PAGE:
OXFORD, Miss. – Scientists at the University of Mississippi are receiving national recognition for their research on the immune-enhancing effects of echinacea.
David S. Pasco, assistant director of UM’s National Center for Natural Products Research, presented a poster on this research in December at the National Institutes of Health.
The presentation was in conjunction with the Stephen E. Straus Distinguished Lecture in the Science of Complementary Health Therapies, presented by the National Center for Complementary Medicine and Alternative Medicine, or NCCAM. The series brings leading figures in science and medicine to the NIH to speak about their perspective on the field of complementary health therapies.
Pasco’s presentation outlined his NIH-funded research on “Immune Enhancing Echinacea Bacterial Endophytes” (1R01AT007042). Co-investigators on the project include Nirmal Pugh, NCNPR senior scientist; Rita Moraes, NCNPR research associate professor; and Colin Jackson, professor of biology.
Conducted over the last 12 years, their research reveals that the main immune-enhancing components of echinacea are not from the plant itself.
“Some plants have a lot of bacteria that normally live inside them in a symbiotic relationship,” Pasco said. “These are called endophytes. Our contribution to the field for immune stimulatory aspects of plants is that the main source of this immune stimulation is coming from the bacteria, and not the plant itself. This completely changed the way people look at that field.”
The research shed light on how these bacteria can improve the immune system.
“Oral ingestion of these bacteria can influence infection in mice,” Pasco said. “We did a study with mice which shows that if they ingest bacterial components for a month, and then you expose them to the H1N1 (or swine flu) virus, pathology is greatly reduced.”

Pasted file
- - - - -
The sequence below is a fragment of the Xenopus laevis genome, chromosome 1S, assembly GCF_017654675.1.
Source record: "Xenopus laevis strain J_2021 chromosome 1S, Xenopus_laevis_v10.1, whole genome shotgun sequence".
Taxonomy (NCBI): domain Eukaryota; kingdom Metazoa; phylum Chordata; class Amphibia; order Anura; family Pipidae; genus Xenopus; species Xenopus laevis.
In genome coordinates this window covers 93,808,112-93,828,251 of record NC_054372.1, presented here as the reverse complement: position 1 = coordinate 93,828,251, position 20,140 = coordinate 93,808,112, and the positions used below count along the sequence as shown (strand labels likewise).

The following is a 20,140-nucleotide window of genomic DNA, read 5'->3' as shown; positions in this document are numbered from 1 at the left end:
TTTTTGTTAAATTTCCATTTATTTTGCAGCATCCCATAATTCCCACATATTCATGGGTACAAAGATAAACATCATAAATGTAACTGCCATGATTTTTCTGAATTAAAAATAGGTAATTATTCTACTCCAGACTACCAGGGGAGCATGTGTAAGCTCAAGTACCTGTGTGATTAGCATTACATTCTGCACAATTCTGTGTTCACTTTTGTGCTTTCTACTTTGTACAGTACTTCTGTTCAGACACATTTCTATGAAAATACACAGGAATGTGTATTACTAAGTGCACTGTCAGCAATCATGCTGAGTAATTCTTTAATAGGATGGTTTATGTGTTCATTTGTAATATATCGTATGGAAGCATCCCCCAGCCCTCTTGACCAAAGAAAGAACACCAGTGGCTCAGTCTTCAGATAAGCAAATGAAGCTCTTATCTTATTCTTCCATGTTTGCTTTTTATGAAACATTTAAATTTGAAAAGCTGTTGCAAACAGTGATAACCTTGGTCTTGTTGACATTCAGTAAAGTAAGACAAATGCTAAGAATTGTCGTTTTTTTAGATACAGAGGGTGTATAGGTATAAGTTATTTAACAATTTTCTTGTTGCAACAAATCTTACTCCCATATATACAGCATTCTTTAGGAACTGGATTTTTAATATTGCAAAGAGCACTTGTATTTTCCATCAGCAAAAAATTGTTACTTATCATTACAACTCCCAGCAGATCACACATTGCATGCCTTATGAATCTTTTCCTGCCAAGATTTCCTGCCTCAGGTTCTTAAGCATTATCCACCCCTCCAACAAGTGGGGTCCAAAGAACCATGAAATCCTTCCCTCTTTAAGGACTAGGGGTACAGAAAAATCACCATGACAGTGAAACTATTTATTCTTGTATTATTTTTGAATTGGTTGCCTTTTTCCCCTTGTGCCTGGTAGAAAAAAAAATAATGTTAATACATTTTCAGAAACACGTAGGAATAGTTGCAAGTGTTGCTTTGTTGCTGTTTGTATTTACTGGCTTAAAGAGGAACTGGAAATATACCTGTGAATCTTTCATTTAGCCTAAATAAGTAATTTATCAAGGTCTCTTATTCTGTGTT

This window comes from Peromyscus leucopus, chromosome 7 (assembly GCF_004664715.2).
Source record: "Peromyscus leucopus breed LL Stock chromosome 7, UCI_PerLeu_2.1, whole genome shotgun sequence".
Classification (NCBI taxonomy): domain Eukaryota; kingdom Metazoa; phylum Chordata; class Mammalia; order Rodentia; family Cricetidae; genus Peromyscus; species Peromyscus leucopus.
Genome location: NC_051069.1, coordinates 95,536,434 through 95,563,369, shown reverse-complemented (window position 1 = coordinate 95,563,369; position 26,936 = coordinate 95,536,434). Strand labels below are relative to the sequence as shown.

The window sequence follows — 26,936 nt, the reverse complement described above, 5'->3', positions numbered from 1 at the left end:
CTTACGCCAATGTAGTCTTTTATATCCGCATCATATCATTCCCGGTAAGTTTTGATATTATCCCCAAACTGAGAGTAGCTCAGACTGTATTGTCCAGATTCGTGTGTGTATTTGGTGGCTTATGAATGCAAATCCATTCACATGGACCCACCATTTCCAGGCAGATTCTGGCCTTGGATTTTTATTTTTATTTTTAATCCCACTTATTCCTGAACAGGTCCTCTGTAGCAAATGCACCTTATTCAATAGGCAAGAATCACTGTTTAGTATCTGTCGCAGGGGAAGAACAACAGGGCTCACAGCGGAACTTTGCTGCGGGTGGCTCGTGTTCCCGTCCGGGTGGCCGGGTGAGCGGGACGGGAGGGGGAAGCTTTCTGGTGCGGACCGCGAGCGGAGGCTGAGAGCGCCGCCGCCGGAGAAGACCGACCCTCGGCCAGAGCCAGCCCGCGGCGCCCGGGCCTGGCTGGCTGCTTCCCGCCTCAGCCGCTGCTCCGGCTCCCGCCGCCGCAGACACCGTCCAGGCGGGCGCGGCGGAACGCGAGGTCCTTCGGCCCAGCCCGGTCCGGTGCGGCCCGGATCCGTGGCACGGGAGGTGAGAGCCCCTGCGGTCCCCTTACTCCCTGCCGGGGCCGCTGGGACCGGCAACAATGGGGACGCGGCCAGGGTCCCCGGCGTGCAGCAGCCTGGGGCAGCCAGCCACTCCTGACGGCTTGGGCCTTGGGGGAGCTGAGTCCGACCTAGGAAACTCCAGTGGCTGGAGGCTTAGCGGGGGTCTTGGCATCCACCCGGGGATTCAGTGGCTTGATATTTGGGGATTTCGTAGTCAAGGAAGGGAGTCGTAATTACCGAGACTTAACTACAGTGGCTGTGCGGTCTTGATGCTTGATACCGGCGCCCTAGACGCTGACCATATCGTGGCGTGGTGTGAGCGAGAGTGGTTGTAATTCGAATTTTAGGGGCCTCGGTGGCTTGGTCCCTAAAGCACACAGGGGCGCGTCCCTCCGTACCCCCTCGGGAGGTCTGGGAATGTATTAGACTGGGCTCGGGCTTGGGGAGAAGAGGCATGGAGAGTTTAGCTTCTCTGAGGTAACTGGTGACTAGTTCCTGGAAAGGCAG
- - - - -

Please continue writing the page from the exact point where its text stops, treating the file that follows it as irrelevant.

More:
Immune system health is more important than many people think, Pasco said.
“Your immune system influences so many aspects of your body that people really don’t realize it,” he said. “Without the proper inputs for optimum immunity, not only does your immune system suffer, but the rest of your body does as well. Joint health, skin and muscle tone are all influenced by the immune system. The innate immune system is responsible for all kinds of repair in your body. So if that gets weak, then you don’t repair the way you are supposed to.”
Pasco was one of six poster presenters at the NIH lecture. All were selected from various institutions funded by NCCAM, such as Emory University and the Harvard Medical School, in addition to UM.
“It’s so fulfilling to see that your work is recognized amongst the work of other respected researchers,” Pasco said. “It also emphasizes another example of our School of Pharmacy’s truly cutting-edge research.”
“Over the past 10 years, Dr. Pasco and Dr. Pugh have really opened up a new area of research for botanicals and immune stimulation,” said Larry Walker, NCNPR director. “This work appears to hold fundamental promise in helping our understanding of the role of diet and immunity, and is applicable far beyond the findings with echinacea.”